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re: one car-length from death?
I never cease to be amazed at how close to one another people drive these days. It is not uncommon to see a half-dozen cars or more driving at high speed with little more than a car length between them.
If you are one of these people, think about this: What would you do if the car in front of you suddenly had a blowout? How long would it take you to react and take evasive measures? More than likely you and the occupants of your car would be seriously injured. Or dead. Ditto for the people in the car you slammed into, and those in the car directly behind you, and behind them, and so on.
Keep one car length of space between you and the car ahead for every ten miles per hour of speed. At seventy miles per hour that's about seventy feet. Just barely enough distance to react to any number of possibilities.
If you want to gamble, go to a casino. You might lose your money, but you won't lose your life. Slow down.
re: Supreme Disposal thanks Placitas C of C for Signpost ad
I have just read the December 2002 issue of The Sandoval Signpost and we would like to thank the Placitas Chamber of Commerce for the biography they published regarding our company.
As in any new business venture we appreciate their kind gesture by featuring our company in their ad in the Signpost. I would have to agree that the efforts the chamber of commerce devotes to the success of their membership is most apparent. We fully intend to provide the best service to our community possible. This is our commitment.
Again thank you and happy holidays to you, your staff and to the PCOC membership.
—José P. Arguello
re: take action to save Placitas Open Space
The protection of the Placitas Open Space has been the focus of Las Placitas Association and countless community volunteers since it was founded seven years ago. The support that this community has shown toward this effort has been and continues to be truly heartening, and we can be very proud of this cooperative endeavor.
Likewise, we have enjoyed a long and productive relationship with the City of Albuquerque Open Space Division. The City acquired the land from the Bureau of Land Management in 1966 under a recreation and public purposes patent. There is a reason that the City of Albuquerque Open Space Division is award-winning. Its people are knowledgeable, hardworking, responsive, and dedicated to open space protection.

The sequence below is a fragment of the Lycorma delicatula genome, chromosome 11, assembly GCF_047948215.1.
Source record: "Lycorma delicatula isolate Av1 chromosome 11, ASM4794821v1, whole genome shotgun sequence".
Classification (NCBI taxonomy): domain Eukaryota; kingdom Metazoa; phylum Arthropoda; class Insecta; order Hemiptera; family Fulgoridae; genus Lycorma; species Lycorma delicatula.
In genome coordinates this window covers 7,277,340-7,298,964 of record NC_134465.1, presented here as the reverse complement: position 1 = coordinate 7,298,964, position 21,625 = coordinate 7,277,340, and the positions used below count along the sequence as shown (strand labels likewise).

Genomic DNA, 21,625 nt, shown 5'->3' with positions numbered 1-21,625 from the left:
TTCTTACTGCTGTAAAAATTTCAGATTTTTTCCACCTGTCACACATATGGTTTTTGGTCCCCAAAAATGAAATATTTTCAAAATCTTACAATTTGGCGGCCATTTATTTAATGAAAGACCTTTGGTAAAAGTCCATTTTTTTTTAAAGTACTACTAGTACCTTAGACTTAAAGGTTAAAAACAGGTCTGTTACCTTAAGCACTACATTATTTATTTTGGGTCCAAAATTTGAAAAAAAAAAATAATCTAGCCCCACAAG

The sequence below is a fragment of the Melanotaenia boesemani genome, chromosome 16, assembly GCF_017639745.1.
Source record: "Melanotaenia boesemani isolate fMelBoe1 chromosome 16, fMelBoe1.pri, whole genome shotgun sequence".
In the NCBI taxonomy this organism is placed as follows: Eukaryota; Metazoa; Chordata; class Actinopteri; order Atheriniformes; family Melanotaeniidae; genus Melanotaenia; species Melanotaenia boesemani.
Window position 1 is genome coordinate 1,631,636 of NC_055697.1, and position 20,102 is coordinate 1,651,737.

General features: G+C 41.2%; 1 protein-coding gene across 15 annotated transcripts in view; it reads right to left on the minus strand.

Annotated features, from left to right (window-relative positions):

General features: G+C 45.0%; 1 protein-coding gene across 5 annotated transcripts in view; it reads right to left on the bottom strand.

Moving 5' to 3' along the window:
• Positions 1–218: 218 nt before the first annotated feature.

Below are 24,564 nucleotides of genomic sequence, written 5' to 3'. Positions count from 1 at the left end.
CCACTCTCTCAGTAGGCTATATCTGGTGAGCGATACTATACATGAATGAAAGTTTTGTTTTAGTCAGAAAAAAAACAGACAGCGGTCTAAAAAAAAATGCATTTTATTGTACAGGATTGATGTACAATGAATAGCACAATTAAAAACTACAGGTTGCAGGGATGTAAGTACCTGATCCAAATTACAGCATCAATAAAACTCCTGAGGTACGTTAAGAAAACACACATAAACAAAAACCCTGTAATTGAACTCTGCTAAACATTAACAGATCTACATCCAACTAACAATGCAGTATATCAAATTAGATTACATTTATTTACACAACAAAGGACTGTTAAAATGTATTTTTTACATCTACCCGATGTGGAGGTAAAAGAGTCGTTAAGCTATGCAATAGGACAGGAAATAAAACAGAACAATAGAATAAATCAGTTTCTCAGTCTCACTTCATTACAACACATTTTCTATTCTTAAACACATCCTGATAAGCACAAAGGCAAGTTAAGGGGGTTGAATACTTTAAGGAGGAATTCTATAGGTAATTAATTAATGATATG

A large portion of our combined time and effort has been directed towards the completion of the open space master plan. At our October board meeting, Ondrea Linderoth,of the Albuquerque Open Space Division, presented us with the completed plan. We were about to begin organizing the ribbon-cutting, champagne ceremony when we received news that the BLM was planning to revoke the City’s patent on the Placitas Open Space, in which case, ownership and management of the open space would revert to BLM. All of our efforts toward the realization of the Master Plan—the garden tour fund-raisers, the community volunteers and donations, the educational hikes, the grant from the Albuquerque Foundation which allowed us to the work done to have the 560 acres designated as a State Historic District, the $50,000 appropriation from the state, the Herculean riparian restoration efforts that have been going on for the past three years, and so forth—all will be rendered null and void by the stroke of a BLM pen.
A sense of powerlessness and disenfranchisement has threatened to overwhelm my motivation to continue with these efforts. Yet, in my better moments, I know that too much of our communal blood and sweat has gone into the protection of this open space to give up on it now. Since the outcome is still not decided and since the BLM also owns the three thousand-plus acres that surround the open space, it is important that we remain in conversation with the BLM and work toward the continued protection of the open space as surrounding lands.
The message that LPA would like to send to the community is that we really need your assistance right now. Please write to our elected officials (see our Web site at www.lasplacitas.org for details and addresses). And please invite us to your home-owners association annual meetings and other community events for updates and to gather community input.
Thank you, Placitas, for your past and continued support. We need you now more than ever.
Las Placitas Association
re: saving quality of life
I would just like to ask each person in Placitas who has concerns about open-space preservation, water use, traffic, and quality of life to take the time to write to Gale Norton, Secretary of the Interior, about what is happening to the Placitas Open Space.
The BLM, as well intentioned as they may be, simply cannot put in place the kind of protections that our open space has now. Their mandate of "multiple use/sustained yield" and the present administration's leanings just aren't inclined in that direction. In contrast, the City of Albuquerque has an award-winning open-space program and an established track record of planning with local community concerns (not national ones) in mind.
While the BLM promises to update their plan so that they can offer more protection to their Placitas land, they don’t need to revoke the City's open-space patent in order to do so.
Gale Norton can be reached at: U.S. Department of the Interior, 1849 C Street NW, Washington, D.C. 20249. See www.lasplacitas.org for additional officials that you should write to if you can make the time.
Every voice is needed. Thanks for your support.
[You can email your messages to Secrerary Norton at email@example.com -Ed.]